It was bedlam. Fires raged outside. The night air was pierced with screams as mothers were torn from their children and husbands. Through all of it, a hideous cackle sounded, like a church bell, over all the din. In her house just outside of the main road, Melissa Hubbard watched all the commotion out of her window. It pained her that she was not able to help the poor people outside. Melissa had always been a charitable person. She held her baby close to her. Melissa's baby, a boy, was born out of wedlock. The man who had caused the baby had left the village the day after Melissa had told him that she was pregnant. The baby started crying, and his mother set him down in the little basket that served as his bed. As she did so, there was a loud bang from the door. Melissa knew what was going on. She took the boy's basket and shoved it under her bed. Perhaps if she was careful, her son would live. The door banged once again, and gave way. A Viking barged in and immediately began grabbing and taking from what lay about the house. Melissa knew that she probably wasn't going to live through this anyway, so she decided that she might as well try to do something.

"Excuse me!" she told the Viking. The Viking looked up.


"I said excuse me," Melissa said, "But why are you taking my things like that?"

"Because.." the Viking said, thinking, "I'm a Viking."

"But what's really the point?" Melissa asked.

"We need the money to go on our voyages," the Viking told her.

"I see. But, on your voyages, don't you just pillage and take even more?" The Viking pondered this.

"Look, I don't know you that well, but I know that I'm about to get killed anyway. If not by you, then surely by somebody else." Melissa reached under the bed and pulled out the baby in his basket. "I need somebody to take care of him for me." Melissa pulled back the blankets and revealed the tiny face of her son.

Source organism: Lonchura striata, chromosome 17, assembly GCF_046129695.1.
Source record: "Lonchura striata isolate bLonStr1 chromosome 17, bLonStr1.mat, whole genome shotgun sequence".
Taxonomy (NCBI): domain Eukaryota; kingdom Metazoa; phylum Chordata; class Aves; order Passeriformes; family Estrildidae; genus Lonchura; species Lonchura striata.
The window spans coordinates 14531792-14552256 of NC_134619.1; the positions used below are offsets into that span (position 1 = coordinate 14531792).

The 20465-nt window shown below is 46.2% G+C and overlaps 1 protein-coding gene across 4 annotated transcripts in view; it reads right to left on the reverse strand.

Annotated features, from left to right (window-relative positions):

"What? You want me to take a baby? I don't even know how to take care of a baby!" the Viking protested, "You're absolutely sure I'm the right person for the job?"

"No," Melissa said, "I don't know you nearly well enough to trust you. I just need to know that my son will survive this." The Viking looked from the mother to the baby and back again.

"Look, I don't even know your name,"

"You don't need to. I'll be dead in a minute."

"You don't know that!"

"Yes I do." Melissa pointed behind the Viking. Two more of the men stood behind him. They barged in and took Melissa by the arm.

"What's this then, eh?" the Viking on the left asked.

"Looks like a pretty little lady!" The Viking on the right lifted a knife to her throat. Melissa looked helplessly at the Viking who held her baby.

"Don't," The Viking told his companions.

"What?" The Viking who held the knife to Melissa's throat turned to face the speaker. Unfortunately, as he turned, the knife turned as well, never once leaving its target. As the Viking who held Melissa's baby was about to tell them why they shouldn't kill her, Melissa fell to the ground, dead.

"NO!" The Viking who held Melissa's baby said.

"Oh, sorry there, Sven!" The Viking on the left said, "Did you need her for something?"